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Activity Overview

A common use for Storyboard That is to help students create a plot diagram of the events from a story. Not only is this a great way to teach the parts of the plot, but it reinforces major events and helps students develop a greater understanding of literary structures.

Students can create a storyboard capturing the narrative arc in a work with a six-cell storyboard containing the major parts of the plot diagram. For each cell, have students create a scene that follows the story in sequence using: Exposition, Conflict, Rising Action, Climax, Falling Action, and Resolution.

“The Pit and the Pendulum” Plot Diagram Example


The narrator is standing on trial and receiving a sentence of death. He does not reveal the crimes for which he has been charged and found guilty. He sees black-robed judges issuing their judgment before he passes out.


The narrator is in and out of consciousness, but presently finds himself in a chamber of some sort. It is at first pitch-black so he is disoriented and unable to get a grasp of his surroundings. He does not know where he is, nor why he is there, although he is sure is related to his punishment. He supposes that he is in a dungeon in Toledo, Spain.

Rising Action

The narrator tries to explore the depths of his chamber, and almost slips and falls into a chasm at one end of the chamber. After falling asleep, the narrator awakens to find bread and water next to him, so he knows someone is attending to him. After falling asleep again, the narrator awakens and the chamber is lightly glowing. He sees that it is square, and the metal walls have hideous faces in them.


The narrator finds himself strapped to a board, leaving only his head and left arm free. He looks up and sees a figure of Time painted on the ceiling, but instead of his scythe, he is holding a razor-sharp pendulum. The pendulum swings back and forth, and which each vibration, comes closer to the strapped narrator’s chest. He realizes that the pendulum will eventually kill him.

Falling Action

The narrator almost accepts his inevitable death when he gets an idea to take the fragrant meat from the basket next to him, and to rub it all over the strap holding him down. The rats, attracted by the smell of the meat, jump up and gnaw at the strap until the narrator is free. As soon as he is freed, however, the walls of the chamber begin to move and become hot, so that they push him towards the chasm.


As the narrator again is faced with impending death, he screams in despair. Just as the walls are about to push him over the edge, he hears thundering trumpets. The walls retract, and he is saved by General Lasalle, who is leading the French troops into Toledo.

Lesson Plan Reference

Grade Level 9-10

Difficulty Level 2 (Reinforcing / Developing)

Type of Assignment Individual or Group

Type of Activity: Plot Diagrams and Narrative Arcs

Common Core Standards
  • [ELA-Literacy/RL/9-10/2] Determine a theme or central idea of a text and analyze in detail its development over the course of the text, including how it emerges and is shaped and refined by specific details; provide an objective summary of the text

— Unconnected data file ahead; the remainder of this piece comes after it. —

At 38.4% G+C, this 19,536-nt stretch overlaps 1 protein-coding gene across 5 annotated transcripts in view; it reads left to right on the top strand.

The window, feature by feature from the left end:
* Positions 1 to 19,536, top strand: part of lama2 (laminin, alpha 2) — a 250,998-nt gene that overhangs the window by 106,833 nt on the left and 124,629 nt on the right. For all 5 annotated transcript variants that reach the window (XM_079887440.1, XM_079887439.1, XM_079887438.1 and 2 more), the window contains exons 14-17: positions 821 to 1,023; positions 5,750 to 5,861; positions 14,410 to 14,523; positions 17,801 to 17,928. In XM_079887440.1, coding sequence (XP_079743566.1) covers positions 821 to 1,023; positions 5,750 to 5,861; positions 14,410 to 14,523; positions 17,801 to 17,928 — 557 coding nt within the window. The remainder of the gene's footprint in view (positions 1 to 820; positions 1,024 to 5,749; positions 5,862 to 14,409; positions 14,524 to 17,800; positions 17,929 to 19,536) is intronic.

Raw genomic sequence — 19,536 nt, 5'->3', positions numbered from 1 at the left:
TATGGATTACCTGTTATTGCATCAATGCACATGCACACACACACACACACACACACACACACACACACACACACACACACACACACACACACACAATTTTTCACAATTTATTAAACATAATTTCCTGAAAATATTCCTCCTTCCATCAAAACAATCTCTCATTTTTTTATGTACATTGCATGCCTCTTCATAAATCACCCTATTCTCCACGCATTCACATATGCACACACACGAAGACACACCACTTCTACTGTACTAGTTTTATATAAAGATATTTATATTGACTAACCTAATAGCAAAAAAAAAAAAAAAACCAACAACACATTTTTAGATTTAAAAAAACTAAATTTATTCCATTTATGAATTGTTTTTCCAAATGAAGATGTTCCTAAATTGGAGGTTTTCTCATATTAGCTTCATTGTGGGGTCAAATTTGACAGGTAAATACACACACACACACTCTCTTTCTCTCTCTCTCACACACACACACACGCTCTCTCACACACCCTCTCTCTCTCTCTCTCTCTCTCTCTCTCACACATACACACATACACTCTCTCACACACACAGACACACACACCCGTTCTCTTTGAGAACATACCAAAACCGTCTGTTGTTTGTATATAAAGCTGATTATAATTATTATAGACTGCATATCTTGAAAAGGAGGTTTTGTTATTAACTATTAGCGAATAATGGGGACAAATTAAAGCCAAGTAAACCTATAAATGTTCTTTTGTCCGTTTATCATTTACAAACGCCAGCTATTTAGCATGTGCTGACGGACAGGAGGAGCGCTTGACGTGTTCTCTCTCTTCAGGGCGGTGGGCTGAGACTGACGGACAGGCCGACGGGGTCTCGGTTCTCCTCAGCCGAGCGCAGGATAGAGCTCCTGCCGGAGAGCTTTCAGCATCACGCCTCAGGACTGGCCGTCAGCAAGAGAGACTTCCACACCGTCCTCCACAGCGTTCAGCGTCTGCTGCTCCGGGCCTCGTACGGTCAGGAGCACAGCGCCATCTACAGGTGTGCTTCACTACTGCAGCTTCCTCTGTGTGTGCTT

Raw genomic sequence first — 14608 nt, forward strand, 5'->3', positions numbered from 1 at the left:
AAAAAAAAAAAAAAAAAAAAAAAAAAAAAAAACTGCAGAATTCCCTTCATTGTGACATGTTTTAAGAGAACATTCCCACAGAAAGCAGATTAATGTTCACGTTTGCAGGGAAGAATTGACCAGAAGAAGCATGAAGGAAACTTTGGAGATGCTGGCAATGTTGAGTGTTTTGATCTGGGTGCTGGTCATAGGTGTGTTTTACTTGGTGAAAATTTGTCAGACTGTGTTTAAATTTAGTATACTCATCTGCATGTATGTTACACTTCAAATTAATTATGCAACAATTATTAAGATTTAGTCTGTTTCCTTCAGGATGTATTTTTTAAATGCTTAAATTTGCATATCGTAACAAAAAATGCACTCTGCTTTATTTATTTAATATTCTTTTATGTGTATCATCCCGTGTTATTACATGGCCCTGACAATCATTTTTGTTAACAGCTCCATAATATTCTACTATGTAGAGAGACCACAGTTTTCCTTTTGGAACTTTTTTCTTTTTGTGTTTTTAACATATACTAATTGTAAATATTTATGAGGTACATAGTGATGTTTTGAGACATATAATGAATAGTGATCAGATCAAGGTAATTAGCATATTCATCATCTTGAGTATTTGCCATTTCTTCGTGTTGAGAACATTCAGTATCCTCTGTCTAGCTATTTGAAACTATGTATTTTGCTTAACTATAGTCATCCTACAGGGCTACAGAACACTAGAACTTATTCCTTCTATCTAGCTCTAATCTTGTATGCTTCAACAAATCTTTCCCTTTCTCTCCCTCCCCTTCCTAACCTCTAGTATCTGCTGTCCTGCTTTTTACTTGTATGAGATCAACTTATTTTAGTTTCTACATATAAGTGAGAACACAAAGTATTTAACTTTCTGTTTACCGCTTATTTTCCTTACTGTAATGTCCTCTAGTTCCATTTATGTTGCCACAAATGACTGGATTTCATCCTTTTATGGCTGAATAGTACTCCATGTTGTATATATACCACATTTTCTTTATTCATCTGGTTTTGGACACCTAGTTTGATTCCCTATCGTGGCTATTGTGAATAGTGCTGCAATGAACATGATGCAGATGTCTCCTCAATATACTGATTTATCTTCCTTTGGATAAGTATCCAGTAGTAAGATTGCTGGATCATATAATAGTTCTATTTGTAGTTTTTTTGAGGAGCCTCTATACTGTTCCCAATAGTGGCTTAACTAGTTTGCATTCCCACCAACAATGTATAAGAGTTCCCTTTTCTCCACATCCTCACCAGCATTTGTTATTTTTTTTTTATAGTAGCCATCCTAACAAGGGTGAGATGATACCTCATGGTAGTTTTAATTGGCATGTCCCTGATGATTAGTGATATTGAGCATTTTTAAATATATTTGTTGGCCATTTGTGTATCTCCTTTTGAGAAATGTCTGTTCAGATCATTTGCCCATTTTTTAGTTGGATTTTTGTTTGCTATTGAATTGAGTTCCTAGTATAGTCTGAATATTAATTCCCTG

• [ELA-Literacy/RL/9-10/3] Analyze how complex characters (e.g., those with multiple or conflicting motivations) develop over the course of a text, interact with other characters, and advance the plot or develop the theme
  • [ELA-Literacy/RL/9-10/5] Analyze how an author’s choices concerning how to structure a text, order events within it (e.g., parallel plots), and manipulate time (e.g., pacing, flashbacks) create such effects as mystery, tension, or surprise

Template and Class Instructions

(These instructions are completely customizable. After clicking "Use This Assignment With My Students", update the instructions on the Edit Tab of the assignment.)

Student Instructions

Create a visual plot diagram of “The Pit and the Pendulum”.

  1. Separate the story into the Exposition, Conflict, Rising Action, Climax, Falling Action, and Resolution.
  2. Create an image that represents an important moment or set of events for each of the story components.
  3. Write a description of each of the steps in the plot diagram.


(You can also create your own on Quick Rubric.)

Plot Diagram Rubric (Grades 9-12)
Create a plot diagram for the story using Exposition, Conflict, Rising Action, Climax, Falling Action, and Resolution.
25 Points
21 Points
17 Points
Try Again
13 Points
Descriptive and Visual Elements
Cells have many descriptive elements, and provide the reader with a vivid representation.
Cells have many descriptive elements, but flow of cells may have been hard to understand.
Cells have few descriptive elements, or have visuals that make the work confusing.
Cells have few or no descriptive elements.
Textables have three or fewer spelling/grammar errors.
Textables have four or fewer spelling/grammar errors.
Textables have five or fewer spelling/grammar errors.
Textables have six or more spelling/grammar errors.
Evidence of Effort
Work is well written and carefully thought out. Student has done both peer and teacher editing.
Work is well written and carefully thought out. Student has either teacher or peer editing, but not both.
Student has done neither peer, nor teacher editing.
Work shows no evidence of any effort.
All parts of the plot are included in the diagram.
All parts of the plot are included in the diagram, but one or more is confusing.
Parts of the plot are missing from the diagram, and/or some aspects of the diagram make the plot difficult to follow.
Almost all of the parts of the plot are missing from the diagram, and/or some aspects of the diagram make the plot very difficult to follow.

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The Pit and the Pendulum

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